The Howards End Trifecta

I dove back into my comfort zone this past month: English literature. As you may see from my Goodreads feed in the corner of this blog, I listened to the 2009 Blackstone Audio recording of Howard’s End by E.M. Forster narrated by Nadia May and available on iBooks. I sifted though a few samples before landing on her as my narrator of choice (narrators can make or break an audiobook). This, of course, was after I’d watched the 2017 BBC series based on the novel starring Hayley Atwell and Matthew Macfayden. However, before I decided to compare it with the 1992 feature length film version starring Emma Thompson and Anthony Hopkins.

I love watching adaptations. I love getting more of something I already love or seeing how ~maybe~ the movie could make it better *cough cough* The Horse Whisperer *cough *cough* or present it exactly the way I’d imagined and more! Books and their movie counterparts can be equally enjoyable, change my mind. I will say, I was a tad surprised that I found the 1992 adaptation lacking. I was bored stiff, and by amazing actors and performances. But I don’t think it was the running length. Obviously the 2017 miniseries had more time to explore the details of the novel – it was the 1992 versions’ screenplay.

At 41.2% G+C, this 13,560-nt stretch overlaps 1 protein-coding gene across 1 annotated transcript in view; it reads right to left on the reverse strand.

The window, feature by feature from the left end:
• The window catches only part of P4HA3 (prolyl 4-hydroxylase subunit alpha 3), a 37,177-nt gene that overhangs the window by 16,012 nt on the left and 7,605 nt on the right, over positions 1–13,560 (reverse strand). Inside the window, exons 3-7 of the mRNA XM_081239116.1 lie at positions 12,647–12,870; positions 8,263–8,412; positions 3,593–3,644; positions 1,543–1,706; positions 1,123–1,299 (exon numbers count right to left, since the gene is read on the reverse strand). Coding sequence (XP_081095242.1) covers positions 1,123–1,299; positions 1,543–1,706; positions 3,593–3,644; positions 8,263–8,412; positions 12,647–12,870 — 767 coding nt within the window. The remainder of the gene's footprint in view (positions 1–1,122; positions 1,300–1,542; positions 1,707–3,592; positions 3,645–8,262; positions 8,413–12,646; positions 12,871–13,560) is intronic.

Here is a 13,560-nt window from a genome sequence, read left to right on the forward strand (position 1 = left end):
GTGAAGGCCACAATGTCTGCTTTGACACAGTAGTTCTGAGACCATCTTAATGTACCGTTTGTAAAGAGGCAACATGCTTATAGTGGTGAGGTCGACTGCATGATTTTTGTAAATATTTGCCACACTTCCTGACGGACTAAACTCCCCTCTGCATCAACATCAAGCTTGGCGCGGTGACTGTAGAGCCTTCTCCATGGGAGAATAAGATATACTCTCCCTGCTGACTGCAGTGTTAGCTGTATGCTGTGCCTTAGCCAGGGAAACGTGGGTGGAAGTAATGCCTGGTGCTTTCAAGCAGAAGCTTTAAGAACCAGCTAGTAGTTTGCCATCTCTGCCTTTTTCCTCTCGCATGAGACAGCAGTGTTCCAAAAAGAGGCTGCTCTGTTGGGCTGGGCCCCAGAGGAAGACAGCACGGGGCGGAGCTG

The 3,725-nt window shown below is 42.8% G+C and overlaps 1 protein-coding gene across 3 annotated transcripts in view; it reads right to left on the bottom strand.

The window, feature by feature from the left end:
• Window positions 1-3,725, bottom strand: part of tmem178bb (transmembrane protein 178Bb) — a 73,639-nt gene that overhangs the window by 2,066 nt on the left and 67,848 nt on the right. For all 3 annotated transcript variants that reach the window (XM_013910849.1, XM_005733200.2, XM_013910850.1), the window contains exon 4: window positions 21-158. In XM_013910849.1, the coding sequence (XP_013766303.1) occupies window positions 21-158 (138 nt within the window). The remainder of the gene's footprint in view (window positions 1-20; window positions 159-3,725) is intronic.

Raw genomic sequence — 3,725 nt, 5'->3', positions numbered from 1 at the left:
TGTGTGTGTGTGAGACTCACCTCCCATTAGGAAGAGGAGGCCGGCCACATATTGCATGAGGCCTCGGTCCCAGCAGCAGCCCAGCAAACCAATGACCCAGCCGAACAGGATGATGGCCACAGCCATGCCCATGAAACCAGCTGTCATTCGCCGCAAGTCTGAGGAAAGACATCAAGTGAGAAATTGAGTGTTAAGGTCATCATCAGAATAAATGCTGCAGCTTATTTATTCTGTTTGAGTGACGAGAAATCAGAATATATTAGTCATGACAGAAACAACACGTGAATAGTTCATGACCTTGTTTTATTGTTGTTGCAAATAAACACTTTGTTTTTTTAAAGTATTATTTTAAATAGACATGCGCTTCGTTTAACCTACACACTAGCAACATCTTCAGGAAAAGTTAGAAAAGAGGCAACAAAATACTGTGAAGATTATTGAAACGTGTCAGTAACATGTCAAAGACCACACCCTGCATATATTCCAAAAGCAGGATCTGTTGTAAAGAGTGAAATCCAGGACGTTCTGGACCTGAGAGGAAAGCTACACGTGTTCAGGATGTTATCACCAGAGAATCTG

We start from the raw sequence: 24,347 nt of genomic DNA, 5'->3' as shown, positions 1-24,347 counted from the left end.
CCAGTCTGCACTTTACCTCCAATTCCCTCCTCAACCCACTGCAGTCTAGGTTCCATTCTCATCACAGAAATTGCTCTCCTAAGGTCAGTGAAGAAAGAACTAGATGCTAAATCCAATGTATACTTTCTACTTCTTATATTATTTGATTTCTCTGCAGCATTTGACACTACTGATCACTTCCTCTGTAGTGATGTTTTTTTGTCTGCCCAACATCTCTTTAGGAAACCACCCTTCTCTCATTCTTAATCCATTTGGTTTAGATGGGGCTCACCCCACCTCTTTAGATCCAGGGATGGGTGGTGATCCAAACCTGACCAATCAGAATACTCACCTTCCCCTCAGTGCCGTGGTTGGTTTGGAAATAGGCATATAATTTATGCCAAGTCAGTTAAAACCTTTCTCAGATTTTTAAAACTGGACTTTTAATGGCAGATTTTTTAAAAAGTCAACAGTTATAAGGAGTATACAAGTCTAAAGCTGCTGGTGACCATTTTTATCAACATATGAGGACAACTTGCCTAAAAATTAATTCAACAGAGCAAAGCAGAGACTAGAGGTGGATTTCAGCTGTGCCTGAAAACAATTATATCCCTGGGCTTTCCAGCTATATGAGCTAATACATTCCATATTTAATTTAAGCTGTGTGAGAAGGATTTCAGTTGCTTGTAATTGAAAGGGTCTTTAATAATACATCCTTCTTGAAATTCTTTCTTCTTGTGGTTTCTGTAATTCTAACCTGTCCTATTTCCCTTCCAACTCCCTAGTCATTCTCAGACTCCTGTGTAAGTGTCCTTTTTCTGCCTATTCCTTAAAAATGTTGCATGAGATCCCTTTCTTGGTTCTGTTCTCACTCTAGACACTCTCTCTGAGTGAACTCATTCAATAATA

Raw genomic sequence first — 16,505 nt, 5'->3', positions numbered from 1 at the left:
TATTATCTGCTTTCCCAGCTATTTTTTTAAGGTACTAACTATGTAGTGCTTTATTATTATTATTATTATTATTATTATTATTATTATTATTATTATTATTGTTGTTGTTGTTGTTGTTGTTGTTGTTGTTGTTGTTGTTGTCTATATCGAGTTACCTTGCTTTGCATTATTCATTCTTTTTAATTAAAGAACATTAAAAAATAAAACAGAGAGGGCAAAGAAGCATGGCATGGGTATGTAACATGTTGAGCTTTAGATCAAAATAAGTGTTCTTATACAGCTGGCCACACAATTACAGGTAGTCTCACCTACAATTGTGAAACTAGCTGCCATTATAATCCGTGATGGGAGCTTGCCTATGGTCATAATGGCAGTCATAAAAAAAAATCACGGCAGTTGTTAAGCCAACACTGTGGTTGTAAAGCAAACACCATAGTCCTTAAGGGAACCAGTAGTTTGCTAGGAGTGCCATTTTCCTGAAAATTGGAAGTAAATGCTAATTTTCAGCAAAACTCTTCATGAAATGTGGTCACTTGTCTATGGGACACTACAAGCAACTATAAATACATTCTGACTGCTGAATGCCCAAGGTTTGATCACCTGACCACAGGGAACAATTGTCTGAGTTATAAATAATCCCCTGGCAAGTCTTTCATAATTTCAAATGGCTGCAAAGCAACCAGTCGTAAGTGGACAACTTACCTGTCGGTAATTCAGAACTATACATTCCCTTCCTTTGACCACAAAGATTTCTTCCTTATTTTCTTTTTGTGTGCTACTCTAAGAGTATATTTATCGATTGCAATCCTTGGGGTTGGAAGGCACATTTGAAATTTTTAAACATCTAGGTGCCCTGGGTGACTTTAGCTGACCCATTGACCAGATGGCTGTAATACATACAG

The script followed the outline of the novel well enough, but it was devoid of any of those cinematic moments that truly make you feel for the characters you’re watching. And this is coming from a person who has watched the 2005 Pride & Prejudice FAR more than I ever have the beloved 90s miniseries. The film hit all the right plot points, but I wasn’t torn when Margaret was forced to choose between her sister and her husband upon accepting Mr. Wilcox’s proposal nor was I very worried when Helen suddenly broke contact for mysterious reasons. Those small moments that get us close and intimate with a character I think were lost in the film’s attempt to be a faithful adaptation to the text beat by beat.

I guess I just can’t say enough good things about Macfayden’s nuanced performance as Mr. Wilcox either. He’s an amazing actor to watch. You hate him one moment and love him the next, Hopkins seems far too detached to be likable even in the end when the audience is meant to come around to his character. All the characters seem more fully realized in the 2017 miniseries. Except Leonard Bast… I’m still trying to figure out what Joseph Quinn was doing looking mildly constipated the entire time.

So, here’s the order in which I consumed my media:

2017 BBC miniseries
1910 Novel
1992 Film

I recommend all for comparison, but the novel doesn’t exactly need my endorsement. It’s a classic.

(featured image is Hayley Atwell as Margaret Schlegel in the 2017 adaptation available on STARZ)

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